Background: Hypoglycaemia alters cardiac repolarization acutely, with increases in rate-corrected QT (QTc) interval and QT dispersion (QTd) on the electrocardiogram (ECG); such changes are related to the counterregulatory sympatho-adrenal response. Adrenaline produces both QTc lengthening and a fall in plasma potassium (K+) when infused into healthy volunteers. Hypokalaemia prolongs cardiac repolarization independently however, and therefore our aim was to determine whether adrenaline-induced repolarization changes are mediated directly or through lowered plasma K+.
Materials and methods: Ten healthy males were studied on two occasions. At both visits they received similar l-adrenaline infusions but on one occasion potassium was also administered; infusion rates were adjusted to maintain circulating K+ at baseline. The QTc interval, QTd, peripheral physiological responses and plasma adrenaline and potassium concentrations were measured during both visits.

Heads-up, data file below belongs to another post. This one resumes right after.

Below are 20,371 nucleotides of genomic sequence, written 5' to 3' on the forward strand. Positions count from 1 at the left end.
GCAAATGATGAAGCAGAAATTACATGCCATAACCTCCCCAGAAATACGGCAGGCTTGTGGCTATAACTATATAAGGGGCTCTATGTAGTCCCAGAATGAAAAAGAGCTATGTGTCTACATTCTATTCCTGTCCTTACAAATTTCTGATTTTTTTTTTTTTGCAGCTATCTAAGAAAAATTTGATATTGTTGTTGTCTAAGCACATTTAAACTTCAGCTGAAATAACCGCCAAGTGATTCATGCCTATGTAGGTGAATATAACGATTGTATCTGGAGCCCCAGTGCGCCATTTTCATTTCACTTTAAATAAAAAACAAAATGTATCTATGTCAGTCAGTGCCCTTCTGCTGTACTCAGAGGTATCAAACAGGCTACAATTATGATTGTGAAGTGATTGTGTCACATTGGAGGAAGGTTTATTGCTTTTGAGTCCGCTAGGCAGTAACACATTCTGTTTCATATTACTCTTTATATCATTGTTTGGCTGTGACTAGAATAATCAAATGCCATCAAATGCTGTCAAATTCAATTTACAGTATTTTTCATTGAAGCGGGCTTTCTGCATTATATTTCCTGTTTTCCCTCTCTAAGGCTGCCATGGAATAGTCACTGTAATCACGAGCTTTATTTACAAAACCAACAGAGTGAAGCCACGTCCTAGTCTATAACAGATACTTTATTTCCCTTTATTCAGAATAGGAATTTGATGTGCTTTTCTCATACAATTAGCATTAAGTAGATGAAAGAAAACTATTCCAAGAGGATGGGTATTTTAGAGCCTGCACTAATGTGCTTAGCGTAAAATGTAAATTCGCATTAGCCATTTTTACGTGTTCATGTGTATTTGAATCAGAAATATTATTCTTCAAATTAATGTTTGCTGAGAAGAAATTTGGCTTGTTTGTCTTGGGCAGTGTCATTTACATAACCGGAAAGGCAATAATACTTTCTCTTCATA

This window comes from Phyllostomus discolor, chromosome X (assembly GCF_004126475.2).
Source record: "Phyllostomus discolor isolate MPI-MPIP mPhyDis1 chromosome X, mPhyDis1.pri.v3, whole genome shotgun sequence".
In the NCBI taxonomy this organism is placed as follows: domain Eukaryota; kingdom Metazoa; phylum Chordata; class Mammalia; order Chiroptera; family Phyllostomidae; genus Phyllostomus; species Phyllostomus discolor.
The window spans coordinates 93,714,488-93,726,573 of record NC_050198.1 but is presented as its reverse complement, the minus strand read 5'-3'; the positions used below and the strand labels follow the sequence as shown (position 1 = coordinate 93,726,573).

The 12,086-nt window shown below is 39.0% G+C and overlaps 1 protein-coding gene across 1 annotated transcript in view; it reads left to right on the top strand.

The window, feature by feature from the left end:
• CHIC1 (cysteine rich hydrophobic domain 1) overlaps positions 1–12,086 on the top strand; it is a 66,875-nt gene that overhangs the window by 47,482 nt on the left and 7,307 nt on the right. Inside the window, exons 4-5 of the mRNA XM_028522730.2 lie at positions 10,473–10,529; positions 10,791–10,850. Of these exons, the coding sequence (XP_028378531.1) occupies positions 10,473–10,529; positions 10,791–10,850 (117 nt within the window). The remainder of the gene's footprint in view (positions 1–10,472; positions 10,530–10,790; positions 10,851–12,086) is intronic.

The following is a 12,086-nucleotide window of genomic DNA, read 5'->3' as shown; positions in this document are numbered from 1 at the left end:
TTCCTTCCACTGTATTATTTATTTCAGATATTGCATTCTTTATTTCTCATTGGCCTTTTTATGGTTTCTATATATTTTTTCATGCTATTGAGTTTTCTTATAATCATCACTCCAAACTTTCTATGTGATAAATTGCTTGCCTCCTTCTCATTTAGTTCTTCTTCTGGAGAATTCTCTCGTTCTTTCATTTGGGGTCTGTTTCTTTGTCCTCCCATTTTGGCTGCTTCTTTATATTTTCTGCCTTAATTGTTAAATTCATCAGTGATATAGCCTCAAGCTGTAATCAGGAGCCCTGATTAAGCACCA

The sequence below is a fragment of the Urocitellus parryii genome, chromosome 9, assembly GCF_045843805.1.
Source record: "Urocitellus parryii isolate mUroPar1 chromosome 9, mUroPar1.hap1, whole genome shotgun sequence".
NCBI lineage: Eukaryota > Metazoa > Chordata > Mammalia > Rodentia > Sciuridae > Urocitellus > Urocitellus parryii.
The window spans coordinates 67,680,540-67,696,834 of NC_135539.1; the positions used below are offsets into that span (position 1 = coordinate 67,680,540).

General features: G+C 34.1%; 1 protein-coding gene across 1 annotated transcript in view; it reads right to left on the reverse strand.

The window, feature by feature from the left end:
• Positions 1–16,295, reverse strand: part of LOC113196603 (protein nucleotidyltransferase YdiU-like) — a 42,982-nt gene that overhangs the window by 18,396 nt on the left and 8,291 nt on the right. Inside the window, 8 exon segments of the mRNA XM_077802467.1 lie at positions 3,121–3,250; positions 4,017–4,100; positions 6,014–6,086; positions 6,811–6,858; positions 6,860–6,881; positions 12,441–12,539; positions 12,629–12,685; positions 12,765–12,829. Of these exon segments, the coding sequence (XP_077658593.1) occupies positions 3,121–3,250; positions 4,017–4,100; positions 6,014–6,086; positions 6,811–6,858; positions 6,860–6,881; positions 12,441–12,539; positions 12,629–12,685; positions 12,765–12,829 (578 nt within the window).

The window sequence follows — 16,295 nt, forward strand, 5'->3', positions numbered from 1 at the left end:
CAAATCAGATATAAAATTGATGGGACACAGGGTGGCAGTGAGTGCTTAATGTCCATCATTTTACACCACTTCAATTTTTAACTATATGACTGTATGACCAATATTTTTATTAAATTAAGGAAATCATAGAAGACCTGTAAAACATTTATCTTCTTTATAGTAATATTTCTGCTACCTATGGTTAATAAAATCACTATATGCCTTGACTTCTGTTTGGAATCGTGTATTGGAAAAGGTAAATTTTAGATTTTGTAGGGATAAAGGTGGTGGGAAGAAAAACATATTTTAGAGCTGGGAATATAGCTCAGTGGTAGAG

Results: The QTc interval and QTd increased both with and without potassium clamping. Without K+ replacement, mean (SE) QTc lengthened from 378 (5) ms to a final maximum value of 433 (10) ms, and QTd increased from 36 (5) ms to 69 (8) ms (both P < 0.001). During K+ replacement, QTc duration at baseline and study end was 385 (7) ms and 423 (11) ms, respectively (P < 0.001), and QTd 38 was (4) ms and 63 (5) ms (P = 0.001).
Conclusions: These data suggest that disturbed cardiac repolarization as a result of increases in circulating adrenaline occurs independently of extracellular potassium. A direct effect of adrenaline upon the myocardium appears the most likely mechanism.